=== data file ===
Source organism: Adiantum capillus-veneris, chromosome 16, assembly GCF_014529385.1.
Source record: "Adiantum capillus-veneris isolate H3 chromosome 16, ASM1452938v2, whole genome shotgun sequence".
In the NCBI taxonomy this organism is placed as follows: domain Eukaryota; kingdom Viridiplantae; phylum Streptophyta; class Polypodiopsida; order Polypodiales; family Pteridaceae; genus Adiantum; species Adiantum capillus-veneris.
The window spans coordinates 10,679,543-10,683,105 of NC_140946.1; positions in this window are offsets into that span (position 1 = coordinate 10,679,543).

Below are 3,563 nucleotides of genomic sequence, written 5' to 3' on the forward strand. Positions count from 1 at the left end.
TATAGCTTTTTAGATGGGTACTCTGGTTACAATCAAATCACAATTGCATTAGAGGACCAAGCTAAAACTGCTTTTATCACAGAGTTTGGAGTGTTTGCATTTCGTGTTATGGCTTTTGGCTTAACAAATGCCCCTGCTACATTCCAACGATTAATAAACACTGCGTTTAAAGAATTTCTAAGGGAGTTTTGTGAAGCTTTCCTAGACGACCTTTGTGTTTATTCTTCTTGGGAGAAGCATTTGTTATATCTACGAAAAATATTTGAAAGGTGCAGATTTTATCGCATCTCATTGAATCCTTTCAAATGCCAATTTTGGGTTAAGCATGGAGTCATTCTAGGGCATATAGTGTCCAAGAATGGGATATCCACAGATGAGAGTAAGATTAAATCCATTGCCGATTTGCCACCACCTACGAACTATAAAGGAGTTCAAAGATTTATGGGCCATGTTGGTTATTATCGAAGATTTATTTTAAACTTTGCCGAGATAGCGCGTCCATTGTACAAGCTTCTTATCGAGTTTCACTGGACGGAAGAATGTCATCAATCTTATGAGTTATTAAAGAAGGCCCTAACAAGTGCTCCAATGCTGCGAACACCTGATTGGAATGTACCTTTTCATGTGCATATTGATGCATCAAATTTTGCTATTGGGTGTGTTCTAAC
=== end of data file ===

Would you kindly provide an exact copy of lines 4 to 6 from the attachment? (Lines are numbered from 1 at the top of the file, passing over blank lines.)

The window spans coordinates 10,679,543-10,683,105 of NC_140946.1; positions in this window are offsets into that span (position 1 = coordinate 10,679,543).

Below are 3,563 nucleotides of genomic sequence, written 5' to 3' on the forward strand. Positions count from 1 at the left end.
TATAGCTTTTTAGATGGGTACTCTGGTTACAATCAAATCACAATTGCATTAGAGGACCAAGCTAAAACTGCTTTTATCACAGAGTTTGGAGTGTTTGCATTTCGTGTTATGGCTTTTGGCTTAACAAATGCCCCTGCTACATTCCAACGATTAATAAACACTGCGTTTAAAGAATTTCTAAGGGAGTTTTGTGAAGCTTTCCTAGACGACCTTTGTGTTTATTCTTCTTGGGAGAAGCATTTGTTATATCTACGAAAAATATTTGAAAGGTGCAGATTTTATCGCATCTCATTGAATCCTTTCAAATGCCAATTTTGGGTTAAGCATGGAGTCATTCTAGGGCATATAGTGTCCAAGAATGGGATATCCACAGATGAGAGTAAGATTAAATCCATTGCCGATTTGCCACCACCTACGAACTATAAAGGAGTTCAAAGATTTATGGGCCATGTTGGTTATTATCGAAGATTTATTTTAAACTTTGCCGAGATAGCGCGTCCATTGTACAAGCTTCTTATCGAGTTTCACTGGACGGAAGAATGTCATCAATCTTATGAGTTATTAAAGAAGGCCCTAACAAGTGCTCCAATGCTGCGAACACCTGATTGGAATGTACCTTTTCATGTGCATATTGATGCATCAAATTTTGCTATTGGGTGTGTTCTAAC